Shot across four day in six different Scottish council areas, Amira Al Shanti’s Said the Dove to the Olive Tree carries with it a powerful message of hope and resistance.

In its brief runtime, this short film produced by Interabang Productions serves not just as a symbol of defiance to an oppressive system, but also as a means to educate and raise awareness about the ongoing apartheid in Israel that is devastating Palestinian communities. The piece treads a fine line between romanticising a homeland that Al Shanti has never known with the realities of the oppression that is transpiring on a daily basis. Thankfully, it maintains the balance well while also being a beautiful and poignant spoken-word piece.

Occupying little over 12 minutes, the digital film opens with Al Shanti lying awake in bed. Plagued by voices and overwhelmed by the horrific news that has become a daily occurrence for the people of Palestine, Al Shanti is urged to write and, in doing so, speak. Interspersed with images of Palestinian oppression, she voices her own guilt at having been raised in relative safety in Scotland, yet unable to return to her homeland. 

At the same time, she ratifies her own dual identity within the Palestinian diaspora, boldly proclaiming ‘I am both Palestinian and Scottish’ and celebrating the commonalities between the two. This is reflected in all aspects of the film, especially the filmmaking, such as director and editor Ryan Dewar’s visual comparisons of the rivers of the Cairngorms and waterfalls of Glen Coe with those of the Jordan river and Nahal Iyyun nature reserve. So too does this extend to Gordon Robertson’s score, which seamlessly mixes Celtic and Palestinian influences into something truly unique and memorable.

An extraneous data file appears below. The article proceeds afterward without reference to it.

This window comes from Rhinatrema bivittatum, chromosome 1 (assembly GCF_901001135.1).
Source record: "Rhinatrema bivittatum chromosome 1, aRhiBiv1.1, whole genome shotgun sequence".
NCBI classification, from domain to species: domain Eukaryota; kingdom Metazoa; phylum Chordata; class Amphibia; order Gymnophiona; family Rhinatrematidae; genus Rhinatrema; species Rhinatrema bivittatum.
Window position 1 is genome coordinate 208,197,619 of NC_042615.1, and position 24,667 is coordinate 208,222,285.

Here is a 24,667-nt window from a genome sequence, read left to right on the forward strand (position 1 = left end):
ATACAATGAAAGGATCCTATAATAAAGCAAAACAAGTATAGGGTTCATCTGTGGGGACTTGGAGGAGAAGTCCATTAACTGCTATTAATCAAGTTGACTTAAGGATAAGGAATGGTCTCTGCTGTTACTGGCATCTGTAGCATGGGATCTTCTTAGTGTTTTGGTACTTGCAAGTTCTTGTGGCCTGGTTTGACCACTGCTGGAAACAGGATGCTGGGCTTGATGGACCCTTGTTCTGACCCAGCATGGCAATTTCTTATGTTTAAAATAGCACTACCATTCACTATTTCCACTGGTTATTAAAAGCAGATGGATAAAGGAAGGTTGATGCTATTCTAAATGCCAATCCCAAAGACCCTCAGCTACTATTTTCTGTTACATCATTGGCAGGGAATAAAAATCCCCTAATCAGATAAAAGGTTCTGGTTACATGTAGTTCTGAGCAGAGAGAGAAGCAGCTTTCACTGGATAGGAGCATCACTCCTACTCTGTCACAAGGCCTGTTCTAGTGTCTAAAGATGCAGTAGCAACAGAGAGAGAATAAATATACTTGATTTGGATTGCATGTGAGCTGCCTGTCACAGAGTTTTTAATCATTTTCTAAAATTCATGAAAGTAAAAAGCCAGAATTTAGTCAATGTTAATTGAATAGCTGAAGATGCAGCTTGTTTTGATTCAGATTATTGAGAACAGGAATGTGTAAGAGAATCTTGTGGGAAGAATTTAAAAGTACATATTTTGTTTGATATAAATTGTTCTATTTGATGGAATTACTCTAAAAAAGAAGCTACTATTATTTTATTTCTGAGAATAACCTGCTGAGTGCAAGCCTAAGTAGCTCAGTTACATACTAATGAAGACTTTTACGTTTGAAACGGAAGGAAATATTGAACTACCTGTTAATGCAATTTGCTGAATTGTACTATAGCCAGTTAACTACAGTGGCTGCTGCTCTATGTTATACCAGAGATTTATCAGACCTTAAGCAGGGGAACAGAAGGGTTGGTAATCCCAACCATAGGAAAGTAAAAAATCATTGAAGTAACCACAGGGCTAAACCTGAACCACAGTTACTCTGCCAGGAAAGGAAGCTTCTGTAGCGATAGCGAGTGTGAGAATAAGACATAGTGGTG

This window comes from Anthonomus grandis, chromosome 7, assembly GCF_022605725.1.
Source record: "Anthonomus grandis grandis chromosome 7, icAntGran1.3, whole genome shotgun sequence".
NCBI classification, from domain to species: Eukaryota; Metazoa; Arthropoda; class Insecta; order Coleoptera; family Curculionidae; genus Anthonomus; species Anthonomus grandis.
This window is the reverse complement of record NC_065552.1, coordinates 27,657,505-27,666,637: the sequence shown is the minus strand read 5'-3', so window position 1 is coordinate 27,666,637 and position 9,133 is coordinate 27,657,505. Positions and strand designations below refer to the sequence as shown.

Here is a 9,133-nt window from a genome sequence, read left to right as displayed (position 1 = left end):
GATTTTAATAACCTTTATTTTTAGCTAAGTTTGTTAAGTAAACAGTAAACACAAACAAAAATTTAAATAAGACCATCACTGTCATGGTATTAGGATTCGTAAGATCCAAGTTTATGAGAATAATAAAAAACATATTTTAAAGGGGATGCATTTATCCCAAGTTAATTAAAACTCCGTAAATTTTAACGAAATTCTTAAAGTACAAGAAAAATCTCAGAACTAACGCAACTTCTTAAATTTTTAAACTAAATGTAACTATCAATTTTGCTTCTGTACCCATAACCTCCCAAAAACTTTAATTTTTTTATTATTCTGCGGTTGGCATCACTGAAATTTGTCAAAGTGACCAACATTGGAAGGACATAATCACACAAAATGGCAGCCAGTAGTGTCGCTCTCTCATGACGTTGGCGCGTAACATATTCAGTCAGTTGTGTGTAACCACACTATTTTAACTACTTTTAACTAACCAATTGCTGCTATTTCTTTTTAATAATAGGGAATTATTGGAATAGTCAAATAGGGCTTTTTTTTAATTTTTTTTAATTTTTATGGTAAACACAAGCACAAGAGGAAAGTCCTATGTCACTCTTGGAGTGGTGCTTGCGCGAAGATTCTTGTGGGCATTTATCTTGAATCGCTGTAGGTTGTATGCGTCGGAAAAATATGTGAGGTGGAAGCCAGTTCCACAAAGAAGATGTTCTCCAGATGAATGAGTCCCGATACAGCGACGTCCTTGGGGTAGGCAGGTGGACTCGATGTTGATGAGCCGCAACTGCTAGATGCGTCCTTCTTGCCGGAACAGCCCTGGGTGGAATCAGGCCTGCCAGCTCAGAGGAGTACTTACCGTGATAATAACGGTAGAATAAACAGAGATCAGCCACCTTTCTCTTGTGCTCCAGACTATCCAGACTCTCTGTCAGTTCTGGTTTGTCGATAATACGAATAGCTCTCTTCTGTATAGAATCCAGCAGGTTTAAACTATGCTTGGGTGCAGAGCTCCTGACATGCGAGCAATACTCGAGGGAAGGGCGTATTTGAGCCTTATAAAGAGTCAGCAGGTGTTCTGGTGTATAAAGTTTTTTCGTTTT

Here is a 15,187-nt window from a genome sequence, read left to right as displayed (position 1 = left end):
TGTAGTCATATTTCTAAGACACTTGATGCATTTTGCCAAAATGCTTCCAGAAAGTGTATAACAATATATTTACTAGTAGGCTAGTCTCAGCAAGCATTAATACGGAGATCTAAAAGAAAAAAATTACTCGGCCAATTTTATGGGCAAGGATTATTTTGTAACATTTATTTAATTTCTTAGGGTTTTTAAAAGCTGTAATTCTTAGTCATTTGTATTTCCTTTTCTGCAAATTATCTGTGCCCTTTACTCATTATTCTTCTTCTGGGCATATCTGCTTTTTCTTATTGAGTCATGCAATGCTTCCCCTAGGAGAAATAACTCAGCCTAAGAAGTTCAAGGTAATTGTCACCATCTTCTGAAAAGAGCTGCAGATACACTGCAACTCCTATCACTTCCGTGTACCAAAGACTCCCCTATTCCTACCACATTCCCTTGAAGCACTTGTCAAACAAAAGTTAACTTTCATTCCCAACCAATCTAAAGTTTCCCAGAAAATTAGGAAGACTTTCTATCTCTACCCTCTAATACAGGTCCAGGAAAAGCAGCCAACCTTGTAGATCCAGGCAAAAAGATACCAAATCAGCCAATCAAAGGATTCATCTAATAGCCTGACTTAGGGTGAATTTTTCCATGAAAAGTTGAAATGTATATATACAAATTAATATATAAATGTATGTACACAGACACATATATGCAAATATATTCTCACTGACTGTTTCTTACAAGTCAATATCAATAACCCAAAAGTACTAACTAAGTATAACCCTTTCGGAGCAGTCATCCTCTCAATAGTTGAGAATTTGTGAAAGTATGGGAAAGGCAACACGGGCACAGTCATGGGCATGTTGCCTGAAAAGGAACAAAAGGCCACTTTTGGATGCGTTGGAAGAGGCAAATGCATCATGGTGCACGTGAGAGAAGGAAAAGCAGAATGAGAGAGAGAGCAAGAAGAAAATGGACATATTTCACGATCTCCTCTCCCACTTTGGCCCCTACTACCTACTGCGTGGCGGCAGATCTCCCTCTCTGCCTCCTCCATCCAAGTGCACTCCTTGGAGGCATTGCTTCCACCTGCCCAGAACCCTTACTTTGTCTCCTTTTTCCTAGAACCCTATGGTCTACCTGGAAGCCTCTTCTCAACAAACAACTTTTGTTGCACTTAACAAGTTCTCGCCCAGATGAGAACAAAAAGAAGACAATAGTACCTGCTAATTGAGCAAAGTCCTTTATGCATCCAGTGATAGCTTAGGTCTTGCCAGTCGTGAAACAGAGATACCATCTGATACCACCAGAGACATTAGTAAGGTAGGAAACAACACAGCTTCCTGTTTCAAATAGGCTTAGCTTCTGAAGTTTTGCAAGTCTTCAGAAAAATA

Al Shanti is the focus here, though, and her voice brims with both passion for her two homes as well as righteous fury at the inaction of  world governments to confront the oppression at work. She rallies against ‘a senseless world that celebrates Christmas, but stays silent when Bethlehem is blasted by bullets’, while simultaneously celebrating Scotland’s many memorials to Palestinian oppression, such as Glasgow’s Yeir Dassin memorial and Dundee’s Nablus Avenue.

The film ends on a hopeful note, yearning for a world where children in Palestine are no longer denied basic human rights. Al Shanti reminds the viewers that to exist is to resist, and begs them not to turn their back – a knowing homage to Handala. In a short amount of time, she crafts a beautiful love letter to Palestine that offers a bright flame in a time of darkness that stands as a stark symbol of resistance and passion.